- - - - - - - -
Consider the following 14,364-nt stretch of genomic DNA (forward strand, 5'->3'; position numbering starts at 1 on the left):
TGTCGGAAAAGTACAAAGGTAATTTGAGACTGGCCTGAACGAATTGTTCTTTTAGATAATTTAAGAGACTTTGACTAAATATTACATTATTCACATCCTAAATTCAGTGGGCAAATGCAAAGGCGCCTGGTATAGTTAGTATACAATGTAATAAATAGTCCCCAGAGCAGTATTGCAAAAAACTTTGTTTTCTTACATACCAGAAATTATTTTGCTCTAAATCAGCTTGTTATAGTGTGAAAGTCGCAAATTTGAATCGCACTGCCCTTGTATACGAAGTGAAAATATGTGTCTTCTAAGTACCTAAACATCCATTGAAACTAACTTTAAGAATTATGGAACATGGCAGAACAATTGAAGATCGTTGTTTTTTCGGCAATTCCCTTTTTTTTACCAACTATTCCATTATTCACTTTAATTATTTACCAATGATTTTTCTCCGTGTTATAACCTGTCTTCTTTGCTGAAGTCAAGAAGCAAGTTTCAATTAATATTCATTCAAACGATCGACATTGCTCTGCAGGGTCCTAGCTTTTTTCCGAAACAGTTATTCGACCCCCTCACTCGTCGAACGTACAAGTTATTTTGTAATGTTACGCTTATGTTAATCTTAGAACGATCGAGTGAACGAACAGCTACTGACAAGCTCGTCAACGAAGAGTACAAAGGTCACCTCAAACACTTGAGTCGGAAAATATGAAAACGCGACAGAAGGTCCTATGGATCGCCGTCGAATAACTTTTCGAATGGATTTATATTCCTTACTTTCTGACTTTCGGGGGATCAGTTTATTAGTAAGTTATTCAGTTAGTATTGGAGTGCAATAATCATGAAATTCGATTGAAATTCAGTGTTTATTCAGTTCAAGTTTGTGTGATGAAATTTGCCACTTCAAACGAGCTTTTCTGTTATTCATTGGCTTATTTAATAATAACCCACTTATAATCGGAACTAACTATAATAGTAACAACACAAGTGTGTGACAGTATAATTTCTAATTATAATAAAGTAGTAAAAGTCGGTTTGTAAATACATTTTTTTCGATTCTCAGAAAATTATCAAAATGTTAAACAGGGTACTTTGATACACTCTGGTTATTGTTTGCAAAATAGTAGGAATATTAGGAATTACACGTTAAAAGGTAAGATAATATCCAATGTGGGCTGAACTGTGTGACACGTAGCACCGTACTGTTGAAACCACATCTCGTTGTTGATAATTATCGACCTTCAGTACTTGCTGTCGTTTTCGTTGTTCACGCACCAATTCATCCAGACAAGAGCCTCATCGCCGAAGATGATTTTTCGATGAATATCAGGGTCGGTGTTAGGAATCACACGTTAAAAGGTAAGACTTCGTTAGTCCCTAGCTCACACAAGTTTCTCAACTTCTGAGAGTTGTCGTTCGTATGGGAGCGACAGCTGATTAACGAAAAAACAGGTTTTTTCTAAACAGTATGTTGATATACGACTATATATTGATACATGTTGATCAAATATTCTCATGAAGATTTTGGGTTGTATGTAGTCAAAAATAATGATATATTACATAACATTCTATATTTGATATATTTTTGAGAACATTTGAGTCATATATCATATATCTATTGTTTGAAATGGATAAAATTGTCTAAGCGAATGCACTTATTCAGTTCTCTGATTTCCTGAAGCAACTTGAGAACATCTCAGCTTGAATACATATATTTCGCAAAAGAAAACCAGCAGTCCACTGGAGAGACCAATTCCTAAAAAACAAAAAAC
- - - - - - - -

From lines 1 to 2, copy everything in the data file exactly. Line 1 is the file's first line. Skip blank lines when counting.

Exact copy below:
Consider the following 14,364-nt stretch of genomic DNA (forward strand, 5'->3'; position numbering starts at 1 on the left):
TGTCGGAAAAGTACAAAGGTAATTTGAGACTGGCCTGAACGAATTGTTCTTTTAGATAATTTAAGAGACTTTGACTAAATATTACATTATTCACATCCTAAATTCAGTGGGCAAATGCAAAGGCGCCTGGTATAGTTAGTATACAATGTAATAAATAGTCCCCAGAGCAGTATTGCAAAAAACTTTGTTTTCTTACATACCAGAAATTATTTTGCTCTAAATCAGCTTGTTATAGTGTGAAAGTCGCAAATTTGAATCGCACTGCCCTTGTATACGAAGTGAAAATATGTGTCTTCTAAGTACCTAAACATCCATTGAAACTAACTTTAAGAATTATGGAACATGGCAGAACAATTGAAGATCGTTGTTTTTTCGGCAATTCCCTTTTTTTTACCAACTATTCCATTATTCACTTTAATTATTTACCAATGATTTTTCTCCGTGTTATAACCTGTCTTCTTTGCTGAAGTCAAGAAGCAAGTTTCAATTAATATTCATTCAAACGATCGACATTGCTCTGCAGGGTCCTAGCTTTTTTCCGAAACAGTTATTCGACCCCCTCACTCGTCGAACGTACAAGTTATTTTGTAATGTTACGCTTATGTTAATCTTAGAACGATCGAGTGAACGAACAGCTACTGACAAGCTCGTCAACGAAGAGTACAAAGGTCACCTCAAACACTTGAGTCGGAAAATATGAAAACGCGACAGAAGGTCCTATGGATCGCCGTCGAATAACTTTTCGAATGGATTTATATTCCTTACTTTCTGACTTTCGGGGGATCAGTTTATTAGTAAGTTATTCAGTTAGTATTGGAGTGCAATAATCATGAAATTCGATTGAAATTCAGTGTTTATTCAGTTCAAGTTTGTGTGATGAAATTTGCCACTTCAAACGAGCTTTTCTGTTATTCATTGGCTTATTTAATAATAACCCACTTATAATCGGAACTAACTATAATAGTAACAACACAAGTGTGTGACAGTATAATTTCTAATTATAATAAAGTAGTAAAAGTCGGTTTGTAAATACATTTTTTTCGATTCTCAGAAAATTATCAAAATGTTAAACAGGGTACTTTGATACACTCTGGTTATTGTTTGCAAAATAGTAGGAATATTAGGAATTACACGTTAAAAGGTAAGATAATATCCAATGTGGGCTGAACTGTGTGACACGTAGCACCGTACTGTTGAAACCACATCTCGTTGTTGATAATTATCGACCTTCAGTACTTGCTGTCGTTTTCGTTGTTCACGCACCAATTCATCCAGACAAGAGCCTCATCGCCGAAGATGATTTTTCGATGAATATCAGGGTCGGTGTTAGGAATCACACGTTAAAAGGTAAGACTTCGTTAGTCCCTAGCTCACACAAGTTTCTCAACTTCTGAGAGTTGTCGTTCGTATGGGAGCGACAGCTGATTAACGAAAAAACAGGTTTTTTCTAAACAGTATGTTGATATACGACTATATATTGATACATGTTGATCAAATATTCTCATGAAGATTTTGGGTTGTATGTAGTCAAAAATAATGATATATTACATAACATTCTATATTTGATATATTTTTGAGAACATTTGAGTCATATATCATATATCTATTGTTTGAAATGGATAAAATTGTCTAAGCGAATGCACTTATTCAGTTCTCTGATTTCCTGAAGCAACTTGAGAACATCTCAGCTTGAATACATATATTTCGCAAAAGAAAACCAGCAGTCCACTGGAGAGACCAATTCCTAAAAAACAAAAAAC